THE WONDER OF STARLING MURMURATIONS
Photographer Søren Solkær Captures The Natural Phenomenon
Photographer Søren Solkær’s fascination with the flight pattern of starlings led him back to the marshlands of Southern Denmark, where, 37 years after first visiting as a child, he began an ongoing photographic series titled Black Sun to document this natural wonder.
What looks like a choreographed dance in the sky, and can seem link calligraphy ink from a distance, is the awe-inspiring formations of starlings in the sky. The flock of birds create patterns that change fluidly, from geometric to organic, their murmuration shapes are a natural wonderment.
It is on the west coast of Denmark on the Wadden Sea, where Søren captures the starlings in flight. The photographer states “When I started out I was unaware of the fact that the graphic shapes created by the starlings was a response to an attacking predator. Suddenly the display made perfect sense as the ultimate form of collaboration and collective consciousness.” Depending on their geographic location, their formations also completely change.
This collective consciousness enables starlings to unite in perfect cohesion, something which continues to wonder even Nobel Prize-winning physicists such as Giorgio Parisi who studied starlings in Rome for many years. Søren explains, “I have spent months photographing the same roman starling flocks and am amazed with the findings his physics background and brain have come up with.”
Most renowned for his portrait photography of musicians and artists (such as Björk, Adele, David Lynch), Søren has had his work featured as part of the permanent collection in The Royal Danish Library and The National Portrait Collection in Frederiksborg Castle, Denmark. No stranger to collaboration, this thread runs through to his interest driving his Black Sun series. “I have always seen the starlings a metaphor for universal collaboration. I believe the flight patterns describe a strong collective intelligence and create iconography that resonate with the human spirit.“
Champ Editor-in-Chief Monique Kawecki speaks to Søren about the Danish landscape that has inspired him, the graphic shapes of starling murmurations, and what he discovered about the ephemeral occurrence of starling formations for his Black Sun photographic series.
CHAMP: Hi Søren. Please tell us about how your fascination begin with starling migration?
Søren Solkær: When I was ten my parents took me to the Wadden Sea on the west coast of Denmark. Here I witnessed my first starling murmuration. It left a strong and lasting impression. It did, however, take me 37 years to return and start my photography project about starling murmurations. Something I believe I will keep photographing as long as I live.
What did you learn that surprised you most about the starling movements and their swift metamorphosis?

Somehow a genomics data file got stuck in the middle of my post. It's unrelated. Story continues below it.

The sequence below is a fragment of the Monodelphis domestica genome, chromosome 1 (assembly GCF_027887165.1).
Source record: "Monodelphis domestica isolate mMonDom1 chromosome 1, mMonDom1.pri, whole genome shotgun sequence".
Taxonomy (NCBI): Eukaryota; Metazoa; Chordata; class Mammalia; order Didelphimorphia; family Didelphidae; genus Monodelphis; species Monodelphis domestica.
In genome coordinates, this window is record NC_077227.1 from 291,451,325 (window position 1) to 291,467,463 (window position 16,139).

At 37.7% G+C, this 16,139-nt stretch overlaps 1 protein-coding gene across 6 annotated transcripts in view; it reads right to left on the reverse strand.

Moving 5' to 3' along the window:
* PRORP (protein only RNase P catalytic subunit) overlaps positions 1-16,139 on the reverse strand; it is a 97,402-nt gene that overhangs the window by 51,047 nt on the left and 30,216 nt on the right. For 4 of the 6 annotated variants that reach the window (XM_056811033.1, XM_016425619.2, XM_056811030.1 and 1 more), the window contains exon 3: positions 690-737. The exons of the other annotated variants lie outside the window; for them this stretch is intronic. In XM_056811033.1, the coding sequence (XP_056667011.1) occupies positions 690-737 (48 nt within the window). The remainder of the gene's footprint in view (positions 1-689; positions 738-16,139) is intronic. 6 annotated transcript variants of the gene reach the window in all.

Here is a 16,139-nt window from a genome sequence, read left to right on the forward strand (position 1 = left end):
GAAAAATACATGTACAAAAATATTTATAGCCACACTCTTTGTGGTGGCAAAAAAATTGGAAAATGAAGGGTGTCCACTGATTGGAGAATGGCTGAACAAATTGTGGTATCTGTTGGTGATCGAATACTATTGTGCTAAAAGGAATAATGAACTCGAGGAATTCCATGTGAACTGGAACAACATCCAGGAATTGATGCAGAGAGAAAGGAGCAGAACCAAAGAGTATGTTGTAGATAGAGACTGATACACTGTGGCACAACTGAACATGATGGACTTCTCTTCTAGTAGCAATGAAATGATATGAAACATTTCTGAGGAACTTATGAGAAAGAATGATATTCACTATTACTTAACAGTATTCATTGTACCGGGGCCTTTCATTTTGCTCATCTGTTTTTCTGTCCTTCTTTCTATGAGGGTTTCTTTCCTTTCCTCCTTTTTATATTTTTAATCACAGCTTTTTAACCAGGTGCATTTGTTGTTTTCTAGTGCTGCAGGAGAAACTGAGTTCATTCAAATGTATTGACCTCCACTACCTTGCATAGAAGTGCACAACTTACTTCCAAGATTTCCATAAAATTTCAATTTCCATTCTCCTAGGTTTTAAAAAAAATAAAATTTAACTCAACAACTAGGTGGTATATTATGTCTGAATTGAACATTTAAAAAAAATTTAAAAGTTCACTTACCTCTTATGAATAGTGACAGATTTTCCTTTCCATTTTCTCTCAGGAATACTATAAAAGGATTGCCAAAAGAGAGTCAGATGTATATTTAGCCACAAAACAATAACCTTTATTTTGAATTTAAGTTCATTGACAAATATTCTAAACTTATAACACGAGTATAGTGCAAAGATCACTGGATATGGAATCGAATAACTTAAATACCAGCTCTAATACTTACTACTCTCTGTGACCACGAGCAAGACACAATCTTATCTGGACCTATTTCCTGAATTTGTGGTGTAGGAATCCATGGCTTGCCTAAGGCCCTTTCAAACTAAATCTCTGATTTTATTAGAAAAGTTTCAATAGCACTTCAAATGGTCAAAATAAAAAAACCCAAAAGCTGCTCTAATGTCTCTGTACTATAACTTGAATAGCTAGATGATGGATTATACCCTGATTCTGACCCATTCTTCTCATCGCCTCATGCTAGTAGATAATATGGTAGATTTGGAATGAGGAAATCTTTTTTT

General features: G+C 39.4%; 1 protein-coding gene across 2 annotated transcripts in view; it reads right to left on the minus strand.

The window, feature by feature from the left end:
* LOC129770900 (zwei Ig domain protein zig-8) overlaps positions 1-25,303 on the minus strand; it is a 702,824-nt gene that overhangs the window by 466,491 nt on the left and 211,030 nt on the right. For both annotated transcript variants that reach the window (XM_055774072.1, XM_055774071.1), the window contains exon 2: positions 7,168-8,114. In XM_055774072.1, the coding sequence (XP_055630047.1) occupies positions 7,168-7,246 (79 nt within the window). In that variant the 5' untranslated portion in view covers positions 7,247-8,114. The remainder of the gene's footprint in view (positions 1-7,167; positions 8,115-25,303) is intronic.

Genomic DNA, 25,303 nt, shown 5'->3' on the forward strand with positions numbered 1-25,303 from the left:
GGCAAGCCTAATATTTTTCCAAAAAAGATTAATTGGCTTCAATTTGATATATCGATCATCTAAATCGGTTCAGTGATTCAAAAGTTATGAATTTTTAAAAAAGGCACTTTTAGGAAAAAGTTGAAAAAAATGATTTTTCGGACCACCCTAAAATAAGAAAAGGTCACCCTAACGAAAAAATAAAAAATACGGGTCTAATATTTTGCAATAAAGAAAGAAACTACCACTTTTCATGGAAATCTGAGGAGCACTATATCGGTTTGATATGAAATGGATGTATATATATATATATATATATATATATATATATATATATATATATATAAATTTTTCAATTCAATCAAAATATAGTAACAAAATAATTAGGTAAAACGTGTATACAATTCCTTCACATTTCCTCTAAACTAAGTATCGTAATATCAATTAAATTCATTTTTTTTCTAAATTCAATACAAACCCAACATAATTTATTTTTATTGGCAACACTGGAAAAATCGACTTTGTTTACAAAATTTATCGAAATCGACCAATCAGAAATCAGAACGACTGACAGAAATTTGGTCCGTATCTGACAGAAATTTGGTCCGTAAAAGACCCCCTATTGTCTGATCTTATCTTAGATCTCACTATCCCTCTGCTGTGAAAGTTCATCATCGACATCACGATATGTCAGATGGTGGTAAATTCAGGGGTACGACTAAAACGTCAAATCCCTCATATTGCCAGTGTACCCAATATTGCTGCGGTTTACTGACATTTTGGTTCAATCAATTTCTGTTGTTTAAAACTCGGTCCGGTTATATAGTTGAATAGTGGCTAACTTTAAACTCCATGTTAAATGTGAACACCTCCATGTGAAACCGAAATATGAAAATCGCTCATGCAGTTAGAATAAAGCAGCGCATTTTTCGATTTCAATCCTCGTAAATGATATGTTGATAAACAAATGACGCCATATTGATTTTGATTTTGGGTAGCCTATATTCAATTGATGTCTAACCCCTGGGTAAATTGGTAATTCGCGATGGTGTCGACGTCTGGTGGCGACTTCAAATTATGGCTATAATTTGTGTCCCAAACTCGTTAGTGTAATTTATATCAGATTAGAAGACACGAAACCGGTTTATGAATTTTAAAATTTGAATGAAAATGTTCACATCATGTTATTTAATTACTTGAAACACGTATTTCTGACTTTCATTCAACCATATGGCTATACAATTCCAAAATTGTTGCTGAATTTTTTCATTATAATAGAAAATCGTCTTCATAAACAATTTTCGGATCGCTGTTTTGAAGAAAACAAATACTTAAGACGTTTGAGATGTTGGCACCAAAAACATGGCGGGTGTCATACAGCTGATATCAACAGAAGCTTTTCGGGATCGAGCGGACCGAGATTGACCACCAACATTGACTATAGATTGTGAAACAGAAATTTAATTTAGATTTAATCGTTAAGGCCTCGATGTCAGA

When I started out I was unaware of the fact that the graphic shapes created by the starlings was a response to an attacking predator. Suddenly the display made perfect sense as the ultimate form of collaboration and collective consciousness.
No hierarchies exist in the formation of migrating starlings, therefore how do they begin and how is their direction and formation informed?
When the flock is attacked the nearest bird respond to the bird of prey. The change in the behavioural state of one animal affects and is affected by that of all other animals in the group, no matter how large the group is. This is called scale-free correlation and provides each animal with an effective perception range much larger than the direct inter-individual interaction range, thus enhancing global response to perturbations.
How many birds usually come together for a formation?
It ranges from a few thousand birds up to a million.
What local lore did you come across that referenced the starlings? What were the earliest stories about them and what did they say?
Historically bird migration has been – and to some extent still is – a mystery. Incredible theories, by some big scientists and thinkers have been predominant in the attempt to explain why birds would suddenly disappear – only to reappear 6 months later.
Aristotle formed the first theories saying that the birds didn’t migrate but would hibernate in hollow trees or at the bottom of lakes during the winter. In 1680 Englishman Charles Morton formed the theory that birds would migrate to the moon during winter.
Historically the birds hovering over Rome has played an important role in society, as Roman augurs, or diviners, scrutinized these patterns to attempt to decipher the moods of gods. Divination was crucial for major decision-making as the augurs looked to the skies and “taking the auspices” to see if the gods would give, or withhold, their approval.